High-definition broadcasting, it was said, was the format of the future, which would allow the television networks to compete with emerging alternatives: cable, satellite and DVD. There was no actual evidence that consumers wanted high-definition television, or were prepared to pay substantially more for it, but that didnt bother the government or the broadcasters it was the manufacturers problem. And, in return for spending the money on digital conversion, Australian broadcasters demanded a prohibition on any new commercial services until 2007.
Broadcast policy: a loselose situation
Around this defensive, derivative shell of a strategy, the government has constructed an elaborate, shaky, policy edifice. The competing interests of the cable television industry, the Internet and telecommunications players have somehow all had to be accommodated. No problem. Australian media policy has long been an additive process of dispensing obligations and privileges in turn upon the various sectors of the industry. These obligations and privileges justify otherwise anomalous provisions, including sweeping protection for incumbents. Over time, as the broadcasting system has become more complex, the quid pro quos have become increasingly costly, discriminatory and intricate.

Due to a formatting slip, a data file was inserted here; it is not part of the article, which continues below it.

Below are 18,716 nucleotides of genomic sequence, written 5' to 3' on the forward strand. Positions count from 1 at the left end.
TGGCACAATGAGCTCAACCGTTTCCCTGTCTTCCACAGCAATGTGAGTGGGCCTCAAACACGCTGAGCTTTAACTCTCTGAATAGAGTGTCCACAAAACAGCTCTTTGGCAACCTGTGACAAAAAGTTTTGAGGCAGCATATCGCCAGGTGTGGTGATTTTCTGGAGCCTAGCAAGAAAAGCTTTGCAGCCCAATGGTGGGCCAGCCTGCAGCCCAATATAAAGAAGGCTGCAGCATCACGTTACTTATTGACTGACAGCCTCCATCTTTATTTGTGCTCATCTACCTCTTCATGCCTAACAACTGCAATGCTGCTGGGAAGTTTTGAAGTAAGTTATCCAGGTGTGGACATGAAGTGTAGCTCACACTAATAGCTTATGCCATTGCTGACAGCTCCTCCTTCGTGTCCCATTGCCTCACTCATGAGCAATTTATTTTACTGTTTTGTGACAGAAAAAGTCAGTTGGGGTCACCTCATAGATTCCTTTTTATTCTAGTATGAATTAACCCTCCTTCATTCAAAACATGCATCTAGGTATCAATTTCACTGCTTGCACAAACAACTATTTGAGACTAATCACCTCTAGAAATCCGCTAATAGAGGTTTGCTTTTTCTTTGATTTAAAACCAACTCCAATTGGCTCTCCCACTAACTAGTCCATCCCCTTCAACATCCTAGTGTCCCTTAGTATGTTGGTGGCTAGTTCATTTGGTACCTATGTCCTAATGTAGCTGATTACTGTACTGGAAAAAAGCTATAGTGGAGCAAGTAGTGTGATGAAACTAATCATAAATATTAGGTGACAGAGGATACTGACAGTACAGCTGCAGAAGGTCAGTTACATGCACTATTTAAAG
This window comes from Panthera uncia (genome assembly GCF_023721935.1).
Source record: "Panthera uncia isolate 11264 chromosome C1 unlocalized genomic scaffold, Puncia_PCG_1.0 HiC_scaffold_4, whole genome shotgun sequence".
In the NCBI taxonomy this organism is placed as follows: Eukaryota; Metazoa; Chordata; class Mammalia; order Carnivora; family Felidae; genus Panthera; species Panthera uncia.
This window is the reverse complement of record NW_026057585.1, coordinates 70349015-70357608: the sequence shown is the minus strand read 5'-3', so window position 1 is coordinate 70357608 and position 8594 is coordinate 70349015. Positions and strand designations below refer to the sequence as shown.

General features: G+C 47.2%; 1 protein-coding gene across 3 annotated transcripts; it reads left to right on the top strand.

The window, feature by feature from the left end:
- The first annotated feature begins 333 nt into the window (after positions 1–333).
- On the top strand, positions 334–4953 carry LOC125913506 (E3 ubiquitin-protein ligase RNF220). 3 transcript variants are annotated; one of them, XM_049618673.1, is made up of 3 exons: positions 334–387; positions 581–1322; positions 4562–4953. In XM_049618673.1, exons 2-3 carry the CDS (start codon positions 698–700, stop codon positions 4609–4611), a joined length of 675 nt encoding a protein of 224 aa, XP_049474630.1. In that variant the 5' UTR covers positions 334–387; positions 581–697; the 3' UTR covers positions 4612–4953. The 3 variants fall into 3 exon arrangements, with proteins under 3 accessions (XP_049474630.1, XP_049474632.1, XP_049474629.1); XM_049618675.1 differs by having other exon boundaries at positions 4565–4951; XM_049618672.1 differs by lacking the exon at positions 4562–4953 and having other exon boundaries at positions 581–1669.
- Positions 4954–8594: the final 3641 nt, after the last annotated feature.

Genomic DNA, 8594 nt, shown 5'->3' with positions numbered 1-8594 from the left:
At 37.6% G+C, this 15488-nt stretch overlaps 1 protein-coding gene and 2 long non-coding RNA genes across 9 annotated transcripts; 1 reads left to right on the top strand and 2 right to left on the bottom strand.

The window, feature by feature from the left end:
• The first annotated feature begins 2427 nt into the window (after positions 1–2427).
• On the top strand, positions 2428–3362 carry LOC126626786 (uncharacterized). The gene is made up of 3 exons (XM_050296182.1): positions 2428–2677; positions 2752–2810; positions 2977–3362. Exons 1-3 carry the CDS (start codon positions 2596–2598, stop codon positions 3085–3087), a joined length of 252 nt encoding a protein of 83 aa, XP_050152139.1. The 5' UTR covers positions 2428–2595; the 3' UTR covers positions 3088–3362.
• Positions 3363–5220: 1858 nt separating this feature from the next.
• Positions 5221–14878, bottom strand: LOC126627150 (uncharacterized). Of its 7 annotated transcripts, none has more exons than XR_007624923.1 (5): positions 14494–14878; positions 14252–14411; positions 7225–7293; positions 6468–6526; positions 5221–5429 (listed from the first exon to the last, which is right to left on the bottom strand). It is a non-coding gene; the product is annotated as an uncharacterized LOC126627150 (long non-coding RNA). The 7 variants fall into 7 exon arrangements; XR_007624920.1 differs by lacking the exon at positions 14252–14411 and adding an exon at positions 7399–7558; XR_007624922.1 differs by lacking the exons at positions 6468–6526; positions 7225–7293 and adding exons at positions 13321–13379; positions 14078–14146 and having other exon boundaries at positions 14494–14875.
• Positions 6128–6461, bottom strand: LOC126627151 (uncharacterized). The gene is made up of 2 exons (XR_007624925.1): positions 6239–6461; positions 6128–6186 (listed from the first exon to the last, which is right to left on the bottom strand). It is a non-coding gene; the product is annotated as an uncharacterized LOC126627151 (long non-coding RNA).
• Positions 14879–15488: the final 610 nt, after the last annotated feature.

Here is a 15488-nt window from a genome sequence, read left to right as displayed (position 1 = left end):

While the overall direction of policy is supposed to be towards lighter-touch, co-regulatory systems, the complex politics of the industry has been contained by creating ever more elaborate (and futile) rules. A recent inquiry into Australian media policy summarised the regulatory outcomes of this horse-trading: barriers to entry are balanced against programming obligations; free-to-air networks are prohibited from multi-channelling to help subscription services which in turn are disadvantaged by restrictions on advertising and anti-siphoning rules; free-to-air networks are required to broadcast in high definition because they have been lent the spectrum to do so; and so on and on.